Note the syntax of the key, colons separate nested values. In this particular case, the managed preference key for the Finder is read. This example should give you a taste of how the command works, but getting the path exactly right can be a bit tricky. Fortunately, there is a way out of the weeds, with a new mcx options for dscl..
One of the major complaints in previous versions of OS X was the inability to easily understand and manipulate managed preferences. Leopard is the first version of OS X that has options to help manage via script, or the command line. It has also been quite difficult to troubleshoot managed client preferences, and to truly understand what is going on when managed preferences are applied. Let's look at our friend dscl again, this time with an eye toward the options that were added to dscl. Here's a very simple example:
dscl . -readmcx /User/myuser
Note how the information is returned. Each managed preference is returned as a set of values with a consistent format. So for example, if a Finder preference was managed, the value might look like this:
App domain: com.apple.finder
Cool! The mcxread option is useful, but even more useful is the ability to set, import and export keys with dscl and its associated mcx commands. Imagine being able to set preferences from the command line from a client! A sample process could be:
dscl . -mcxexport /Users/myuser -o /tmp/export.plist com.apple.finder
This command exports the managed client settings for myuser. The settings can then be altered in the exported file, export.plist with any text editor. Once finished editing, use this command to import the changed values:
dscl . -mcximport /Users/myuser -d /tmp/export.plist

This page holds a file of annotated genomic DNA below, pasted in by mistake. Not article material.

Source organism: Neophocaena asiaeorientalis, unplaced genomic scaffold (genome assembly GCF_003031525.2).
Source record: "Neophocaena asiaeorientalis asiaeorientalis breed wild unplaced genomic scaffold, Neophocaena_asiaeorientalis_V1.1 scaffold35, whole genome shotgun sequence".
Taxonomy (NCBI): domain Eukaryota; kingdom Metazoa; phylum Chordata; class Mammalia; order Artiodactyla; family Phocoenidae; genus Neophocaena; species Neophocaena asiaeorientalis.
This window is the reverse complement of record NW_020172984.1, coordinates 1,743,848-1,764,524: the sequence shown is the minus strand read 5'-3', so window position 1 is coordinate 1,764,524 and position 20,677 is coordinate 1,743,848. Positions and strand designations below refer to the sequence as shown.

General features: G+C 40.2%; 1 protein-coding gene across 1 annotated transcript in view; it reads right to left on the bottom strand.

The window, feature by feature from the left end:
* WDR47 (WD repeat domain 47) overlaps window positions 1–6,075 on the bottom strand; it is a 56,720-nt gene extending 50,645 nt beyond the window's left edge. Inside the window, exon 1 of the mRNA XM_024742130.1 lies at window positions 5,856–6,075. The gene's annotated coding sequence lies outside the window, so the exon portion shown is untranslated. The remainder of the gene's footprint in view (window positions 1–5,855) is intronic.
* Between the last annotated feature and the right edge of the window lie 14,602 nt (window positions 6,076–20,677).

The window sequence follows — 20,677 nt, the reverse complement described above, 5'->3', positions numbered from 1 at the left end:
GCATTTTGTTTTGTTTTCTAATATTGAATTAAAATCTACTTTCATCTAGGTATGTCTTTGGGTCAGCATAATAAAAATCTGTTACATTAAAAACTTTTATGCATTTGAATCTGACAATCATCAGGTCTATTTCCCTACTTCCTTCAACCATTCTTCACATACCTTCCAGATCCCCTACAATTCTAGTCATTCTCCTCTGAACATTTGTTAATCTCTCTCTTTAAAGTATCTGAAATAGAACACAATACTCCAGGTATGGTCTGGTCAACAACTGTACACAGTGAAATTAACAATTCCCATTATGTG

One note about this command, the -d option deletes any keys that existed previously. It is equivalent to calling mcxdelete for every key found in the import file. There are many options available for command line managed preference manipulation of preferences, which are not documented in the manual page. So how can you find the proper options? Use the flag -mcxhelp.
dscl . -mcxhelp
This short command returns all of the options available, and is quite thorough in its description of how to use the command line options.
What if you only want to see what managed preferences are being applied? A new command for Leopard, mcxquery has been added. It can be called directly to present all of the options for any known user, group or machine. Here's how:
mcxquery -user myuser -group mygroup -computer mycomputer
This command returns a list of all managed preferences for all three options. Additionally, it specifies exactly which domain the management is being applied from. If it is a user management preference, it indicates the managed preference. Very useful! Now that Leopard is finally out, a whole new world of discovery awaits us. As always, see you on the lists!
Philip Rinehart is co-chair of the steering committee leading the Mac OS X Enterprise Project (macenterprise.org) and is the Lead Mac Analyst at Yale University. He has been using Macintosh Computers since the days of the Macintosh SE, and Mac OS X since its Developer Preview Release. Before coming to Yale, he worked as a Unix system administrator for a dot-com company. He can be reached at: email@example.com.
The MacEnterprise project is a community of IT professionals sharing information and solutions to support Macs in an enterprise. We collaborate on the deployment, management, and integration of Mac OS X client and server computers into multi-platform computing environments.